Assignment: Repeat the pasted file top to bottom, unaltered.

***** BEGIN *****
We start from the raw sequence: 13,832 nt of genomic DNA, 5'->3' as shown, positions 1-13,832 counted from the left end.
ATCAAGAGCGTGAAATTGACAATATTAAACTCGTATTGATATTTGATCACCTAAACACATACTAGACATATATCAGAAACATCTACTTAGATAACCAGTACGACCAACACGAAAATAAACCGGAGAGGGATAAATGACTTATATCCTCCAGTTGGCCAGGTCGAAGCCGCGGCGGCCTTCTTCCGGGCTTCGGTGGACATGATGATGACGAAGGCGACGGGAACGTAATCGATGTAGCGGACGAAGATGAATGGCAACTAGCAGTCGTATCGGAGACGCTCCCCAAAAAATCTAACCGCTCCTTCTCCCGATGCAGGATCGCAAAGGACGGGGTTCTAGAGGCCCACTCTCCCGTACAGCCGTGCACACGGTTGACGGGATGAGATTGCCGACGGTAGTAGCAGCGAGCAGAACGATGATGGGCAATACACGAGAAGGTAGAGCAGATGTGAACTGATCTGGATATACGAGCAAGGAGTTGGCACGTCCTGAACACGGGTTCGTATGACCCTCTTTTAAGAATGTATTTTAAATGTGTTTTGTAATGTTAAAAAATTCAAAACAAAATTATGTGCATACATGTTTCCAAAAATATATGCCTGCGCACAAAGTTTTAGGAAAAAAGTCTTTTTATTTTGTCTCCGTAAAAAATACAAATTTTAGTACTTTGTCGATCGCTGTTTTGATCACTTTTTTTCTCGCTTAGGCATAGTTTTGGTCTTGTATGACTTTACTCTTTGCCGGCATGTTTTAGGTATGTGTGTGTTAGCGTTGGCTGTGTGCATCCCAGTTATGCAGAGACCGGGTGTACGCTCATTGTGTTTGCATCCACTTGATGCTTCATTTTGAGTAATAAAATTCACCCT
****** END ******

We start from the raw sequence: 13,832 nt of genomic DNA, 5'->3' as shown, positions 1-13,832 counted from the left end.
ATCAAGAGCGTGAAATTGACAATATTAAACTCGTATTGATATTTGATCACCTAAACACATACTAGACATATATCAGAAACATCTACTTAGATAACCAGTACGACCAACACGAAAATAAACCGGAGAGGGATAAATGACTTATATCCTCCAGTTGGCCAGGTCGAAGCCGCGGCGGCCTTCTTCCGGGCTTCGGTGGACATGATGATGACGAAGGCGACGGGAACGTAATCGATGTAGCGGACGAAGATGAATGGCAACTAGCAGTCGTATCGGAGACGCTCCCCAAAAAATCTAACCGCTCCTTCTCCCGATGCAGGATCGCAAAGGACGGGGTTCTAGAGGCCCACTCTCCCGTACAGCCGTGCACACGGTTGACGGGATGAGATTGCCGACGGTAGTAGCAGCGAGCAGAACGATGATGGGCAATACACGAGAAGGTAGAGCAGATGTGAACTGATCTGGATATACGAGCAAGGAGTTGGCACGTCCTGAACACGGGTTCGTATGACCCTCTTTTAAGAATGTATTTTAAATGTGTTTTGTAATGTTAAAAAATTCAAAACAAAATTATGTGCATACATGTTTCCAAAAATATATGCCTGCGCACAAAGTTTTAGGAAAAAAGTCTTTTTATTTTGTCTCCGTAAAAAATACAAATTTTAGTACTTTGTCGATCGCTGTTTTGATCACTTTTTTTCTCGCTTAGGCATAGTTTTGGTCTTGTATGACTTTACTCTTTGCCGGCATGTTTTAGGTATGTGTGTGTTAGCGTTGGCTGTGTGCATCCCAGTTATGCAGAGACCGGGTGTACGCTCATTGTGTTTGCATCCACTTGATGCTTCATTTTGAGTAATAAAATTCACCCT